Tried all the suggestions to reconfigure the network/reset router/change port/etc given in various forums to no avail.

Looked in the SystemConfiguration folder and there was a mess of plist files form various OS X updates.

Deleted the SystemConfiguration folder and rebooted. Works perfectly.

so it is safe to delete the whole sysconfig folder?
post #7 of 11
Quote:
Originally Posted by jellyree View Post

I just installed Snow Leopard on my iMac and have experienced an ethernet problem with Safari, Firefox, Mail and Thunderbird; these applications work for about 1 hr. and then the applications will lose the ethernet connection even though System Preferences/Network shows that ethernet is connected. However, Skype works (no connection loss) while the aforementioned applications have lost their connections. This problem keeps recurring intermittently (approx every 1hr.

As a work-around to the problem, I go into System Preferences/Network/Configure IPv4: choose OFF in the drop-down, click on APPLY. Then in the same drop-down, select "Using DHCP", click on APPLY and wait for an IP Address to be reassigned. After this procedure, the applications that lost the ethernet connection will start functioning again.

I am using a Linksys Router, DHCP with a 1 giga-bit connection, CAT5.

I had the same problem and found a (at this point) permanent solution on http://discussions.apple.com/thread....30945&tstart=0 by user "incredibilistic".
If you create a new Location under the Network settings in System Preferences, it's a simple fix that should solve this problem.
post #8 of 11
How to use router when modem only has 1 ethernet port? I am setting up my wireless tonight for my laptop. The router I am getting hooks up to the modem via an ethernet cord. The problem is that my modem only has 1 ethernet port which I have my desktop wired to it. The modem also has a USB port, so can I buy a USB to ethernet adapter and it will work?
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post #9 of 11
Quote:
Originally Posted by yackerena View Post

How to use router when modem only has 1 ethernet port? ...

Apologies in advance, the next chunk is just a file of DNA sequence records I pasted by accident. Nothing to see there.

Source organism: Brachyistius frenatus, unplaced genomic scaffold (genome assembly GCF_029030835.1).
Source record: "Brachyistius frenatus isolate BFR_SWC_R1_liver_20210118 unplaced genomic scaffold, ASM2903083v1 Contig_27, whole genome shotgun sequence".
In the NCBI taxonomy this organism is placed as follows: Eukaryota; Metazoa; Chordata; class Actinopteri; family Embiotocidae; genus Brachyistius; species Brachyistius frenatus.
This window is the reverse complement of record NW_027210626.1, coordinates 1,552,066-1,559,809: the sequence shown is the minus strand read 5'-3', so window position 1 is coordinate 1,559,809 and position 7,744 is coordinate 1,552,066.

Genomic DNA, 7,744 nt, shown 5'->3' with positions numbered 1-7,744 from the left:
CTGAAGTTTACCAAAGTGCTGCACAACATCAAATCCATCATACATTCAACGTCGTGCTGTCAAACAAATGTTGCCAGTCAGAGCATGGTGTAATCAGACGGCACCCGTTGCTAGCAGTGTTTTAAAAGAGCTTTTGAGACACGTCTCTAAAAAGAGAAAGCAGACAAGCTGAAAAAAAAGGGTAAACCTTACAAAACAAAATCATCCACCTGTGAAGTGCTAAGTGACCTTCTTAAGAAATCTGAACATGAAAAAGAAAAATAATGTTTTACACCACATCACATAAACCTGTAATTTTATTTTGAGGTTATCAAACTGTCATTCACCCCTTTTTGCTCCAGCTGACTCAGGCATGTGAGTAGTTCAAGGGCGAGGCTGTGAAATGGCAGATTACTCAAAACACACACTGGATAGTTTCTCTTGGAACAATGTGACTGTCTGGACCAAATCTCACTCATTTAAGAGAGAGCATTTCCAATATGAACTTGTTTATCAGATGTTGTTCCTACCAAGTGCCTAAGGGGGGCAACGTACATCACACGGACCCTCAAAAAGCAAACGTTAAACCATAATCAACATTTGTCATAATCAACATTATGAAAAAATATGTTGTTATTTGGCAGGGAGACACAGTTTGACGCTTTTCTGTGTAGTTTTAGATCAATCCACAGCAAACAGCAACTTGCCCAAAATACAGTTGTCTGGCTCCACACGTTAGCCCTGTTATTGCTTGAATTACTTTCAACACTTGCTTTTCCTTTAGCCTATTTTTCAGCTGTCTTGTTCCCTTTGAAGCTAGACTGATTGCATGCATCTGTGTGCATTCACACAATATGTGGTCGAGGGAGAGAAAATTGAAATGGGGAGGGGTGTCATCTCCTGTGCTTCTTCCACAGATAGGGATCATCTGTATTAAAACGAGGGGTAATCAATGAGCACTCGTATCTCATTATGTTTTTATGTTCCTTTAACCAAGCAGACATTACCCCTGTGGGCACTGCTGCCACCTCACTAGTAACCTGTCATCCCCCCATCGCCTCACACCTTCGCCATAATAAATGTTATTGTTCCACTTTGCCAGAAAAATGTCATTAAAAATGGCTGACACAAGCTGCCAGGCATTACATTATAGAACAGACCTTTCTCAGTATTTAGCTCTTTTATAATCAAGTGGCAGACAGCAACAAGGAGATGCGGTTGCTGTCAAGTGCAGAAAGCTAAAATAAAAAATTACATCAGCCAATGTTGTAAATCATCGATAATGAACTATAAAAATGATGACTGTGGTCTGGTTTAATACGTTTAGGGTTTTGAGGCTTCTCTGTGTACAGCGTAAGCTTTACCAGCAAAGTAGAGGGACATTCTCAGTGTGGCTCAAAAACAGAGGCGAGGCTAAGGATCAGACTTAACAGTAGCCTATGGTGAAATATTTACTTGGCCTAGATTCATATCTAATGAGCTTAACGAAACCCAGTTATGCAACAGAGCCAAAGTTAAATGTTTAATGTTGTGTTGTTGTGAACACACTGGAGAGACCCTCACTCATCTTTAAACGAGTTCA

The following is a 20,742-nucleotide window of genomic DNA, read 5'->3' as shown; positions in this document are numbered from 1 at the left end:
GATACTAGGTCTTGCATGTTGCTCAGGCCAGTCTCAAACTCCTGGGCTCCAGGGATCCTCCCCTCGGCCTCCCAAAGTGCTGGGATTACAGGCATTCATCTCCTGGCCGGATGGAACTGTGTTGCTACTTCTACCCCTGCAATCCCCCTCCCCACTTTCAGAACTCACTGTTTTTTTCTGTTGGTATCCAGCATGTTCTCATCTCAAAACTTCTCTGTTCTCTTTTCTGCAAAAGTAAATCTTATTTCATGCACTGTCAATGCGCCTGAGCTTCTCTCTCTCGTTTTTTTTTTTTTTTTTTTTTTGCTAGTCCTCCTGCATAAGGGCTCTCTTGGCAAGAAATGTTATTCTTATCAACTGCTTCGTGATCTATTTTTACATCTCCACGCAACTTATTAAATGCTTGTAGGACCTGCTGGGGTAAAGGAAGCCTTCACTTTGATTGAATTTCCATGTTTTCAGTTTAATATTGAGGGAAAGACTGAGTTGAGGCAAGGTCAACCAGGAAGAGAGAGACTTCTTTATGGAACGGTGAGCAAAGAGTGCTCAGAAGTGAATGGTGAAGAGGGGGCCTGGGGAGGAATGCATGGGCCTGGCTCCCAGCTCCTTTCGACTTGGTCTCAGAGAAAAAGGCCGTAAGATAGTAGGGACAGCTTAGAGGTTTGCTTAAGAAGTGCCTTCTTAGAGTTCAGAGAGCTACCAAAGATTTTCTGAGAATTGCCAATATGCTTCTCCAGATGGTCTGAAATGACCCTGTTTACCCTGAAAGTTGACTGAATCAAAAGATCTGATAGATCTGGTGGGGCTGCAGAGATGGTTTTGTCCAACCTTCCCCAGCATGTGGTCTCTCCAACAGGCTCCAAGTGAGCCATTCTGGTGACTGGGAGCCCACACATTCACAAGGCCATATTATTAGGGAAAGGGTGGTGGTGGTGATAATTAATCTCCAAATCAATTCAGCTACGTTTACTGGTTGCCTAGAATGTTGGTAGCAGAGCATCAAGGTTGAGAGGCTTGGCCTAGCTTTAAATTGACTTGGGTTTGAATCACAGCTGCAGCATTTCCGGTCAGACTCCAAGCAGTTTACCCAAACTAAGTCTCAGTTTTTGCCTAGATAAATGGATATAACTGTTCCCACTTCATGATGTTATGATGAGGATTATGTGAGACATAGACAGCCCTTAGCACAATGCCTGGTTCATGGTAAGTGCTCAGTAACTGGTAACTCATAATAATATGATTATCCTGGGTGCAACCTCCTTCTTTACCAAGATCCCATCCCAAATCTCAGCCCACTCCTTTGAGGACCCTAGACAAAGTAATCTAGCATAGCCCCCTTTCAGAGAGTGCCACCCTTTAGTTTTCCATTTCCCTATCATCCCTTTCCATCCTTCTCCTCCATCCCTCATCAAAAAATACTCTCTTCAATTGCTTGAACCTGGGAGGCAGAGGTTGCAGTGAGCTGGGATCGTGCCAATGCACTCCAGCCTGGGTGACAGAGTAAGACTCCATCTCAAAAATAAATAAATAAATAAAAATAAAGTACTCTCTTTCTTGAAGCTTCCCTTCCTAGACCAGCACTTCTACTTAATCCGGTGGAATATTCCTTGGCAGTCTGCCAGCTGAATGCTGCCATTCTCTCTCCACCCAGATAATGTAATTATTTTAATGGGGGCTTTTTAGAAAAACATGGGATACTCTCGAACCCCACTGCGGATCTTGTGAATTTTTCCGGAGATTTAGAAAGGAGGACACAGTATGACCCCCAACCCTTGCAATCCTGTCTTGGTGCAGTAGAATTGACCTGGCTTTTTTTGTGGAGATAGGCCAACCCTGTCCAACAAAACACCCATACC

That is what the router does. It multiplies the number of connections from the one provided by your modem to the number provided by the router's LAN ports plus Wi-Fi addresses.
  • Connect the Ethernet cable from your modem to the WAN port of your router.
  • Most routers with LAN ports have four LAN ports. Run an Ethernet patch cable from the Ethernet port of each device you want to have a hard connection to a LAN port on the router.
post #10 of 11
Quote:
Originally Posted by jellyree View Post

I just installed Snow Leopard on my iMac and have experienced an ethernet problem with Safari, Firefox, Mail and Thunderbird; these applications work for about 1 hr. and then the applications will lose the ethernet connection even though System Preferences/Network shows that ethernet is connected. However, Skype works (no connection loss) while the aforementioned applications have lost their connections. This problem keeps recurring intermittently (approx every 1hr.

As a work-around to the problem, I go into System Preferences/Network/Configure IPv4: choose OFF in the drop-down, click on APPLY. Then in the same drop-down, select "Using DHCP", click on APPLY and wait for an IP Address to be reassigned. After this procedure, the applications that lost the ethernet connection will start functioning again.

I am using a Linksys Router, DHCP with a 1 giga-bit connection, CAT5.

You're confusing Ethernet with DHCP. They aren't the same.
post #11 of 11
Quote:
Originally Posted by Mr. Me View Post

That is what the router does. It multiplies the number of connections from the one provided by your modem to the number provided by the router's LAN ports plus Wi-Fi addresses.
  • Connect the Ethernet cable from your modem to the WAN port of your router.
  • Most routers with LAN ports have four LAN ports. Run an Ethernet patch cable from the Ethernet port of each device you want to have a hard connection to a LAN port on the router.

Simply put: You have one external interface to the WAN and 4 physical internal faces to your LAN.

You multiplex a 4--> 1 sharing based upon time sequencing.